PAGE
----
Online feminist groups seek new home as Douban cools off
As a platform that has been a haven for feminist conversation for years clamps down on free-wheeling newsgroups, its users have started looking for a new home on the Chinese internet. For now, they are still roaming the desert.
Douban started as a rating site for books and movies in 2005, but later developed into a social media platform after its group chat feature gained favor with interest groups. The platform’s invitation-only discussion groups have become a haven for prospects that are often shouted out elsewhere online, and especially women. With only 11 million monthly active users, Douban occupies a niche, but enjoys an inordinate cultural cachet.
Celebrity gossip groups have turned into places where women can discuss male misconduct and reject marriage and motherhood. It could get vulgar – it is not uncommon to see users wish for a “penile fracture” on male targets.
On December 1, Douban was fined 1.5 million yuan ($ 235,000) for “unlawfully disseminating information,” the 21st fine imposed on Douban this year. On December 9, regulators ordered Chinese app stores to remove the app from the list, meaning new users cannot join the platform.
In response, Douban shut down several gossip groups as well as some feminist groups that would have totaled more than one million members on December 2. It also suspended the reply feature in the app’s groups from December 2 to 17, making it difficult to continue One conversation.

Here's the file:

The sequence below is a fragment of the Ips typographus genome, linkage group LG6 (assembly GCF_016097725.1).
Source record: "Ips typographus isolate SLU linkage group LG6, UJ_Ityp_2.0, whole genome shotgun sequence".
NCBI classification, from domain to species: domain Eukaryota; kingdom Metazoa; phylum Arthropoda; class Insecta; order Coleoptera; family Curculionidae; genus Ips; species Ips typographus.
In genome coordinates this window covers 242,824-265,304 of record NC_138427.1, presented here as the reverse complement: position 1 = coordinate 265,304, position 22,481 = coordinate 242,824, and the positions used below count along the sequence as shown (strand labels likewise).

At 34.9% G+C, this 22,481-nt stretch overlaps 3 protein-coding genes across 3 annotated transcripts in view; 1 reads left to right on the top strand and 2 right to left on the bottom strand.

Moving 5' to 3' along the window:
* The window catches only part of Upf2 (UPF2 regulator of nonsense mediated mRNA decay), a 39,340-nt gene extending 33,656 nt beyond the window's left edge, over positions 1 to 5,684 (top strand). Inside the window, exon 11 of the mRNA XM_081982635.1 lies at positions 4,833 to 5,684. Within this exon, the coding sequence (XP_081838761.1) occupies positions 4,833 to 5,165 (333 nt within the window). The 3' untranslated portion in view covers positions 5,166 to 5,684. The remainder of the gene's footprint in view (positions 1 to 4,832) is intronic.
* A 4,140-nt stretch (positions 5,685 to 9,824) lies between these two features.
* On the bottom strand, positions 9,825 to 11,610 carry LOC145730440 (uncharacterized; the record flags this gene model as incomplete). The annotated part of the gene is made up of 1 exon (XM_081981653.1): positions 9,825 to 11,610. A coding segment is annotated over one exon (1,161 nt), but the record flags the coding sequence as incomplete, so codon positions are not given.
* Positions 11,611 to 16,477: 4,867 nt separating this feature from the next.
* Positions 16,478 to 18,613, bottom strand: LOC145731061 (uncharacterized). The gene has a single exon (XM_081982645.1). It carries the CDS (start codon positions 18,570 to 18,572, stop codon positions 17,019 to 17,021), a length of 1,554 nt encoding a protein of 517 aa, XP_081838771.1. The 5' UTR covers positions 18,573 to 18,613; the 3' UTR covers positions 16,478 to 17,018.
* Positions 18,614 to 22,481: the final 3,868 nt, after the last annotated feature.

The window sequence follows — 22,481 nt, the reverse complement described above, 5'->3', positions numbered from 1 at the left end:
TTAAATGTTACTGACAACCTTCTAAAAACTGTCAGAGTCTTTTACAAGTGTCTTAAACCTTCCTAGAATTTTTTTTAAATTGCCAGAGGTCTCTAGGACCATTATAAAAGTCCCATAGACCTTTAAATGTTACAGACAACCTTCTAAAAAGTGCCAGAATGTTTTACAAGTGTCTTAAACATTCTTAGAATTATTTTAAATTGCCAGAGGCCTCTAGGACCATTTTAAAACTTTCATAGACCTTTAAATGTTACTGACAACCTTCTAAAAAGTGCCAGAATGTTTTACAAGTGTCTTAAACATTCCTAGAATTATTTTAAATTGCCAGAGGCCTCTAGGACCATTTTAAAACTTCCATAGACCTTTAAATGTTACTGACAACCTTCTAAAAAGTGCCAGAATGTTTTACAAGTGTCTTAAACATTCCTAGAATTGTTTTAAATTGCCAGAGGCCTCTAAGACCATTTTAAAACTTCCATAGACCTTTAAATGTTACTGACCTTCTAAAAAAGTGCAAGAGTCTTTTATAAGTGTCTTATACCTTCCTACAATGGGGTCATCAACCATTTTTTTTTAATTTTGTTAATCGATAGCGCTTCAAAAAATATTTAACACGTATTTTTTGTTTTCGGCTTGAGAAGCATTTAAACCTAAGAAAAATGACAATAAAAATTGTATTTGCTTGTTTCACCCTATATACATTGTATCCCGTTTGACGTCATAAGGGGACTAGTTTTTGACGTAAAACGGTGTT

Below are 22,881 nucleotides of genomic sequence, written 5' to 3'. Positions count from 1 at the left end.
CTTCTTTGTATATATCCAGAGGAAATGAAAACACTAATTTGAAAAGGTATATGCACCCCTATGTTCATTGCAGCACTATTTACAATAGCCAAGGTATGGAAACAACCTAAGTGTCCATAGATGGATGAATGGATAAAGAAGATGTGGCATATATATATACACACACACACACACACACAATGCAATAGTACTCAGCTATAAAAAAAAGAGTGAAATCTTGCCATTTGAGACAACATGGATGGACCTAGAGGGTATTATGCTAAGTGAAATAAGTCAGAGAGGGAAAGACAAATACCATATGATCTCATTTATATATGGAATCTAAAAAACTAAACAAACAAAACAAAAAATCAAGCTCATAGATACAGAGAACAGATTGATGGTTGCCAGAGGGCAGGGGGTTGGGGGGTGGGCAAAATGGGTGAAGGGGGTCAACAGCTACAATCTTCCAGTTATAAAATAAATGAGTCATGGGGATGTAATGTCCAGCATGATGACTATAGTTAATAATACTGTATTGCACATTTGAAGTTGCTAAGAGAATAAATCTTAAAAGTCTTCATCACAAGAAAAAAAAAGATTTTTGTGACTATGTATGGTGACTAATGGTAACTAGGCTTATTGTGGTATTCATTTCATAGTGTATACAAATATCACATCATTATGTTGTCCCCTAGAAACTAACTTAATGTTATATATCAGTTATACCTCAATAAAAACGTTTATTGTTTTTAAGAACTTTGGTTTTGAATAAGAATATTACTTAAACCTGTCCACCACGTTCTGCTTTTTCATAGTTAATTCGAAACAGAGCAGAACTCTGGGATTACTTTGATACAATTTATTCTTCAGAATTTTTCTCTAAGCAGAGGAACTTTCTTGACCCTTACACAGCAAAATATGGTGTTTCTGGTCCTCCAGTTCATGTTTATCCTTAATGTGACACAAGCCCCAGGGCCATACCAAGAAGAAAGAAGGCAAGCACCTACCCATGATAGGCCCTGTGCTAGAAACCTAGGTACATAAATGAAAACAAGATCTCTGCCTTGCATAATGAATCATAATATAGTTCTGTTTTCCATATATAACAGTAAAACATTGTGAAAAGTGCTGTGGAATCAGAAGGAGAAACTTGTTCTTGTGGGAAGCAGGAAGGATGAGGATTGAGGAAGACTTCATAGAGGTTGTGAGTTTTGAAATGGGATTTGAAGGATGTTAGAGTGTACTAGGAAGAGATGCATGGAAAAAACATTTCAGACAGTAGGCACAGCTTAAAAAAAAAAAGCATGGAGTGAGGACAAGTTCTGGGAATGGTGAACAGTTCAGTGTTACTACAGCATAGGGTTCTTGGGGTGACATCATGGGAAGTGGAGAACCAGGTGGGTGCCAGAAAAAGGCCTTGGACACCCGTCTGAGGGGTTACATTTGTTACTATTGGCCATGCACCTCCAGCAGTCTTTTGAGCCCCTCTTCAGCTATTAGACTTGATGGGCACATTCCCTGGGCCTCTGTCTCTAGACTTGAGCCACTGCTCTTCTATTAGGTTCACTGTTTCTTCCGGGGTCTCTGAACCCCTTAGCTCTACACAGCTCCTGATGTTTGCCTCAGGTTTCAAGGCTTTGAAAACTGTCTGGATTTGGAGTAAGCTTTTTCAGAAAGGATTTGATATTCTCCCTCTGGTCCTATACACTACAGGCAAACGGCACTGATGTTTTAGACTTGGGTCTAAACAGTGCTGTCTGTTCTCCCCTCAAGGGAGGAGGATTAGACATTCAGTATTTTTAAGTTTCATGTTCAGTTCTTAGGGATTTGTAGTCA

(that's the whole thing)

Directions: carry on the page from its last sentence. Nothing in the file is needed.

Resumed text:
Douban’s feminists have long caught fire on male-dominated social media like Zhihu, a Quora-like text content platform, and Bilibili, a YouTube-like platform where large numbers of users often consume content objectifying women and making fun of “radical feminists.”
Many newsgroups on Douban limit membership to eliminating trolls. A Douban profile showing a strong interest in the subject and a declaration of interest are often required when applying.
“Although most of the time it’s gossip, we bond this way. It’s part of our daily life, ”a Douban user nicknamed Wang told Sixth Tone. “We feel like fish without water when we are not together.”
“I’m more like a consumer on other platforms,” Wang said. “It is only in Douban that I can truly be myself and truly say what I think, but it looks like it will go away.”
A screenshot from Douban shows 豆瓣 鹅 组, one of the most popular gossip groups.
Over the past two weeks, thousands of group members have roamed the net, searching for each other on different social media platforms. Some Douban groups have set up temporary public discussion groups on the Weibo microblogging platform and the Baidu Tieba online forum. Conversations were more low-key in these open forums, however. Other groups continued conversations in cloud documents created by desktop software.
Finding a new Douban is not that easy.
One of the first places the Douban Exiles headed was Dodo, a niche app for Animal Crossing players. Over 80,000 members, mostly from the Goose Group, Douban’s largest gossip group, moved to Dodo just after the group closed on December 2.
It didn’t last long. The conversations of the group members were recorded and posted on Bilibili, attracting anti-feminists. The disappointed Goose members quickly evacuated Dodo.
“That’s why we need a space for girls to discuss gender issues,” Wang said.